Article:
Heart rate after covid

I’ve become a Covid statistic. It was very mild but I did take 2 weeks off. Now that I’m back to training, I’ve noticed that my heart rate is high and doesn’t drop as easily. This week I’ve been back to weights and today I did a zone 2 indoor ride. My heart rate is usually in zone 3 and stays high… about 20 bpm higher than normal. Is this expected after illness/ break?

My FTP went down about 30 watts after a two week break a month ago and I wasn’t sick. It was just an annual break off a bike. I’m sure there’s more to it, just saying I wouldn’t view it as unexpected.

I would recommend taking a look at Dylan Johnson’s video on YouTube, he goes over the effect covid has on athletes both short term and long term. just search Dylan Johnson Covid
and it should come up

1 Like

Hi @lindsay.marx - first of all, glad you are better, whew!

Second - getting sick aside on any level and heart rates will tend to be higher because your are a little more out of shape - that is natural.

Whether or not COVID is a contributing factor, consult with your physician first and foremost.

Then if you can FtFP, as you get back in shape look for your HR to resume normal training behaviors you’ve observed before you got sick.

Hope that helps - consult with your physician is the biggest,

2 Likes

Hi Lindsay,

First, I’m sorry to hear that you contracted COVID. Today marks almost exactly two months since I had COVID. I similarly experienced elevated heart rate when I returned to exercise, in addition to an elevated resting heart rate that has only returned to normal levels in the last week or so. Here’s a synopsis of my experience and I hope you might find it helpful.

All told, I had a full 14 days completely off the bike. This included the week that I was sick and an additional week after symptoms subsided. I then implemented the approach recommended in this article (Considerations for Return to Exercise Following Mild-to-Moderate COVID-19 in the Recreational Athlete)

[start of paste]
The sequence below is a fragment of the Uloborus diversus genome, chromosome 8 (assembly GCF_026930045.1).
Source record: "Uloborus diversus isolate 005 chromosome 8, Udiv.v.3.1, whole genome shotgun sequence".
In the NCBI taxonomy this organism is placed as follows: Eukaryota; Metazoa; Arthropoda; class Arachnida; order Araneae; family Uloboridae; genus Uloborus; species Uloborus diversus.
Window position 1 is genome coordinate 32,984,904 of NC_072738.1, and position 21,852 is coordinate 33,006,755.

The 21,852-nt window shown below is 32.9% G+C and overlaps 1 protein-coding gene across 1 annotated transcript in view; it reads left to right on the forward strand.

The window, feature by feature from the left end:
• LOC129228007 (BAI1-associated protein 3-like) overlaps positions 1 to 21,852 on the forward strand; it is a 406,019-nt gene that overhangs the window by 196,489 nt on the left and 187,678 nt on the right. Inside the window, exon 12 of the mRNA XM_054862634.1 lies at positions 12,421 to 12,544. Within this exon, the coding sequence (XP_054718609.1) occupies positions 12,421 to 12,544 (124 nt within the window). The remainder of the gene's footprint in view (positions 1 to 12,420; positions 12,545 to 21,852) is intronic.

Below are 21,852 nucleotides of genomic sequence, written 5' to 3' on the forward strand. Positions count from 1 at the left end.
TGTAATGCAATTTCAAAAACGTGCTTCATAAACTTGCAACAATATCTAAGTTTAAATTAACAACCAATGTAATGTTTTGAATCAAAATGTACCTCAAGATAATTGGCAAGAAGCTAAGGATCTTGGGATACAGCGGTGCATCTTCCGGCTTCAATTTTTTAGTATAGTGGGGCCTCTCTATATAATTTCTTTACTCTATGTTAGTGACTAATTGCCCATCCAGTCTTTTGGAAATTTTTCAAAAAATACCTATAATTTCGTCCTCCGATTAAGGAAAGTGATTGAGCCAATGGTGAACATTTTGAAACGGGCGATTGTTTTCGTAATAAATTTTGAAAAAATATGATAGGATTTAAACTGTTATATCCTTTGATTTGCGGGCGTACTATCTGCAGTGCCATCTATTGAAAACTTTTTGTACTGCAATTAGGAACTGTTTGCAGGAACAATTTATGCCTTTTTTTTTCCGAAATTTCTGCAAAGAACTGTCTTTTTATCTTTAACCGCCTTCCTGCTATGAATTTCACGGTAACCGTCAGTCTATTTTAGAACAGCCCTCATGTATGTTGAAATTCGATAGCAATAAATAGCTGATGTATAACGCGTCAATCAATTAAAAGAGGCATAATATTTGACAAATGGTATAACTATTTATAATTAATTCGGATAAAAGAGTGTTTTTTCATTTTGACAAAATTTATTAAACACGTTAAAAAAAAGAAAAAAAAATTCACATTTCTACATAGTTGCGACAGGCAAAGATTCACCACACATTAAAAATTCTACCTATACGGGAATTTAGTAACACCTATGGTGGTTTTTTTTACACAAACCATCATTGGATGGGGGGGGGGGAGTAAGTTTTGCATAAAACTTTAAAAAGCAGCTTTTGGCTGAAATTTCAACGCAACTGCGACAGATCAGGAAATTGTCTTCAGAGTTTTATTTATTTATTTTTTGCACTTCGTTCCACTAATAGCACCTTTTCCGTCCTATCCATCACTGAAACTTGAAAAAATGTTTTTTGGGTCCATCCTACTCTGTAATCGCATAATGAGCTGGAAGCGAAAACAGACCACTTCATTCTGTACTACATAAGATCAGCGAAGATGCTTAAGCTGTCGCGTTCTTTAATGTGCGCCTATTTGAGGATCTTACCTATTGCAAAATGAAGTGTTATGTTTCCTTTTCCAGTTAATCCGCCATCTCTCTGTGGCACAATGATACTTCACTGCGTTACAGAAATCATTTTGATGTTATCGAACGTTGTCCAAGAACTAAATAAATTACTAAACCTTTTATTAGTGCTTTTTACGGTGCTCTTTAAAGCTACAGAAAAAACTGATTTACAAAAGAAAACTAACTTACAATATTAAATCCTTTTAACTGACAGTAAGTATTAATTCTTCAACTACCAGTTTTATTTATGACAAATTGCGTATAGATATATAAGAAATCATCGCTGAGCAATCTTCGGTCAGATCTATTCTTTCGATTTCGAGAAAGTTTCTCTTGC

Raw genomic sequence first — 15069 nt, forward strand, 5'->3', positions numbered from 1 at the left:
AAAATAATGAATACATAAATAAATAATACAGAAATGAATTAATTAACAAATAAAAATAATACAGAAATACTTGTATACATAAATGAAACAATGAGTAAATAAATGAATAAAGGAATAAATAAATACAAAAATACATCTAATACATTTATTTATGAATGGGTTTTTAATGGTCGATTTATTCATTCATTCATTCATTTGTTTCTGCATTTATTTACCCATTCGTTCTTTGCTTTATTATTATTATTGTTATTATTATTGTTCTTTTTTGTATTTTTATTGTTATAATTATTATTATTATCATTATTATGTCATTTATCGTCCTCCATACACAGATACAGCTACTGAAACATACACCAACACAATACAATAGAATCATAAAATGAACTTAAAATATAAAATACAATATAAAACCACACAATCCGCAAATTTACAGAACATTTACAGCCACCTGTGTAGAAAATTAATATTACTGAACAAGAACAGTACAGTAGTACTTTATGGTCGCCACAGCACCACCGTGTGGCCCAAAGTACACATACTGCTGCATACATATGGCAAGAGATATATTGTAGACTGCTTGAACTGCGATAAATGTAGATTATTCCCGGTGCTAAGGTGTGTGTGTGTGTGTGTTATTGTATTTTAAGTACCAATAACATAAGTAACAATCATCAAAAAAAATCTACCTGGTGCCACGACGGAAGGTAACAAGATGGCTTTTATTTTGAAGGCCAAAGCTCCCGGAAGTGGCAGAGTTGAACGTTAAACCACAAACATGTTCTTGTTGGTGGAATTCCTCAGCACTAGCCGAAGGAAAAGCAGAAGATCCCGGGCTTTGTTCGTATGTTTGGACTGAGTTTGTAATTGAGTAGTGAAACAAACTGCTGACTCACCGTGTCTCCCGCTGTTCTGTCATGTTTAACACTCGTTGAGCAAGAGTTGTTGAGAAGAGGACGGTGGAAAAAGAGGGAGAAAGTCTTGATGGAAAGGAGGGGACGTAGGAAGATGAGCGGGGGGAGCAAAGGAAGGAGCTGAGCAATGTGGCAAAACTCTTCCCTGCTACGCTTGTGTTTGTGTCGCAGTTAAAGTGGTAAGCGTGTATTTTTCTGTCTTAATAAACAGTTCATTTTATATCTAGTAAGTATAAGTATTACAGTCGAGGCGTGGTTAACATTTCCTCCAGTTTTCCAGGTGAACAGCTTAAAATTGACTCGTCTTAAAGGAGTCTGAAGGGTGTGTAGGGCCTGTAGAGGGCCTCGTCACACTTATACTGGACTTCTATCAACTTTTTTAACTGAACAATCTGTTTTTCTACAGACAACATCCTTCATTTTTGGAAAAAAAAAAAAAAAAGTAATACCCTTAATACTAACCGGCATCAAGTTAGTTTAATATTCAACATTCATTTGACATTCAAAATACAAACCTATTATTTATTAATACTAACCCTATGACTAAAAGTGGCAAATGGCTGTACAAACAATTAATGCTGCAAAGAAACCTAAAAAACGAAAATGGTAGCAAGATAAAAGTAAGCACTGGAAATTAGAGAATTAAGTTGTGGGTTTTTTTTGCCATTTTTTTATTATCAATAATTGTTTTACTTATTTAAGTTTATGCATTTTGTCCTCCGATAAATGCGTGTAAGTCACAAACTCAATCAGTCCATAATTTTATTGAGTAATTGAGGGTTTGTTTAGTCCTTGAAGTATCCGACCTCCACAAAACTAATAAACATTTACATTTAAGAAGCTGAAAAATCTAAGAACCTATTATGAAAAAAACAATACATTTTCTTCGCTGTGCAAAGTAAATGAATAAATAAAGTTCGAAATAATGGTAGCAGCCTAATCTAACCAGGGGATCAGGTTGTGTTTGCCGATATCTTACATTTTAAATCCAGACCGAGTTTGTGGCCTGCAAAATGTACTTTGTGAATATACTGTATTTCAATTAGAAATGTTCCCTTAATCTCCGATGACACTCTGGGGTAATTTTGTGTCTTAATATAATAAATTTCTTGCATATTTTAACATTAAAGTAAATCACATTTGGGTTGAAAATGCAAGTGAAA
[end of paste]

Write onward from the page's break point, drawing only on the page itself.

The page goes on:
The specific protocol that I followed is, " a gradual guided activity modification plan such as the 50/30/20/10 rule developed by the National Strength and Conditioning Association and Collegiate Strength and Conditioning Coaches Association Joint committee for use over a 4-week period. The conditioning volume for the first week is reduced by at least 50% of the normal exercise load, followed by 30%, 20%, and 10% in the following 3 weeks if comfortable at the end of each week. This would be adjusted by the severity of the disease and may require a graduated return to activity occurring over many months rather than weeks."

During this period of returning to training, I switched to training by heart rate. I did this because I assumed that my FTP had been affected by the illness and I had no idea by how much. I also knew that my FTP was at lower risk of exploding than my heart. Listen to your body and how you are reacting to intensity. I would describe my biggest frustration as a feeling of “heavy lungs”, or almost the sensation that my chest cavity had shrunk.

I had a little bit of a set back in my return to training because of a crash on December 22nd and then some work related travel shortly after Christmas. Since then, I’ve done a moderate level of mostly sweet spot work.

Today, I completed the 20 minute field test that came in about 20-25 watts below where I was in November when I got sick. I call that a success. More importantly, I didn’t feel any discomfort beyond what normally comes with an FTP test. I look forward to moving forward with the sweet spot base training plan.

Best of luck to you in your return to training! Let me know if you have any questions related to my experience.

4 Likes

Thanks for your sharing your experience @kfath.30 and giving others some insight on what they can expect in their return to riding. Extremely helpful and all of us FasCats are glad to hear you are doing better. We hope you continue to see forward progress with your SS’ing and have no doubts that when gravel racing returns, you will have all those watts back and more!

P.S. Thanks for being a loyal FasCat. Your hard work and passion for riding make our job so rewarding! :orange_heart:

1 Like